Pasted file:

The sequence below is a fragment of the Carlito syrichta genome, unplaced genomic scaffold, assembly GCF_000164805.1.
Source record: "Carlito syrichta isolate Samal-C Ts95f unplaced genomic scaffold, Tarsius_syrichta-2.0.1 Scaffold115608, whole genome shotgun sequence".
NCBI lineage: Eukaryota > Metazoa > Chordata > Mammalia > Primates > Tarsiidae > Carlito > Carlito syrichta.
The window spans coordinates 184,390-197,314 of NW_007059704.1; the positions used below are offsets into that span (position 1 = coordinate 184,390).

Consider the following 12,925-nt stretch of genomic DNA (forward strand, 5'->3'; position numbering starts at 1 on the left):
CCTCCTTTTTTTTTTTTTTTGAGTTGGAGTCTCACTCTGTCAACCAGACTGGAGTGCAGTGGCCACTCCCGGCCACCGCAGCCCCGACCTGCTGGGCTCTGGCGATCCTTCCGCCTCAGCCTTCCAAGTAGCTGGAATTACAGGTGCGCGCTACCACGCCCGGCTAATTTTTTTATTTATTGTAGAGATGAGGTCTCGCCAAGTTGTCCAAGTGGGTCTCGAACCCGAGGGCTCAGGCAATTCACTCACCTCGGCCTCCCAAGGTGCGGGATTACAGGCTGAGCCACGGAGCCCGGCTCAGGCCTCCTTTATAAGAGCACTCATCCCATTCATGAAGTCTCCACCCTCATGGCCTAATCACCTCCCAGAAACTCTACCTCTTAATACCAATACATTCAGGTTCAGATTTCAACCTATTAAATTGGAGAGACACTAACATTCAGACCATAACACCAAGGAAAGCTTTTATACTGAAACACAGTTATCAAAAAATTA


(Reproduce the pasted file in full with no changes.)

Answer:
The sequence below is a fragment of the Carlito syrichta genome, unplaced genomic scaffold, assembly GCF_000164805.1.
Source record: "Carlito syrichta isolate Samal-C Ts95f unplaced genomic scaffold, Tarsius_syrichta-2.0.1 Scaffold115608, whole genome shotgun sequence".
NCBI lineage: Eukaryota > Metazoa > Chordata > Mammalia > Primates > Tarsiidae > Carlito > Carlito syrichta.
The window spans coordinates 184,390-197,314 of NW_007059704.1; the positions used below are offsets into that span (position 1 = coordinate 184,390).

Consider the following 12,925-nt stretch of genomic DNA (forward strand, 5'->3'; position numbering starts at 1 on the left):
CCTCCTTTTTTTTTTTTTTTGAGTTGGAGTCTCACTCTGTCAACCAGACTGGAGTGCAGTGGCCACTCCCGGCCACCGCAGCCCCGACCTGCTGGGCTCTGGCGATCCTTCCGCCTCAGCCTTCCAAGTAGCTGGAATTACAGGTGCGCGCTACCACGCCCGGCTAATTTTTTTATTTATTGTAGAGATGAGGTCTCGCCAAGTTGTCCAAGTGGGTCTCGAACCCGAGGGCTCAGGCAATTCACTCACCTCGGCCTCCCAAGGTGCGGGATTACAGGCTGAGCCACGGAGCCCGGCTCAGGCCTCCTTTATAAGAGCACTCATCCCATTCATGAAGTCTCCACCCTCATGGCCTAATCACCTCCCAGAAACTCTACCTCTTAATACCAATACATTCAGGTTCAGATTTCAACCTATTAAATTGGAGAGACACTAACATTCAGACCATAACACCAAGGAAAGCTTTTATACTGAAACACAGTTATCAAAAAATTA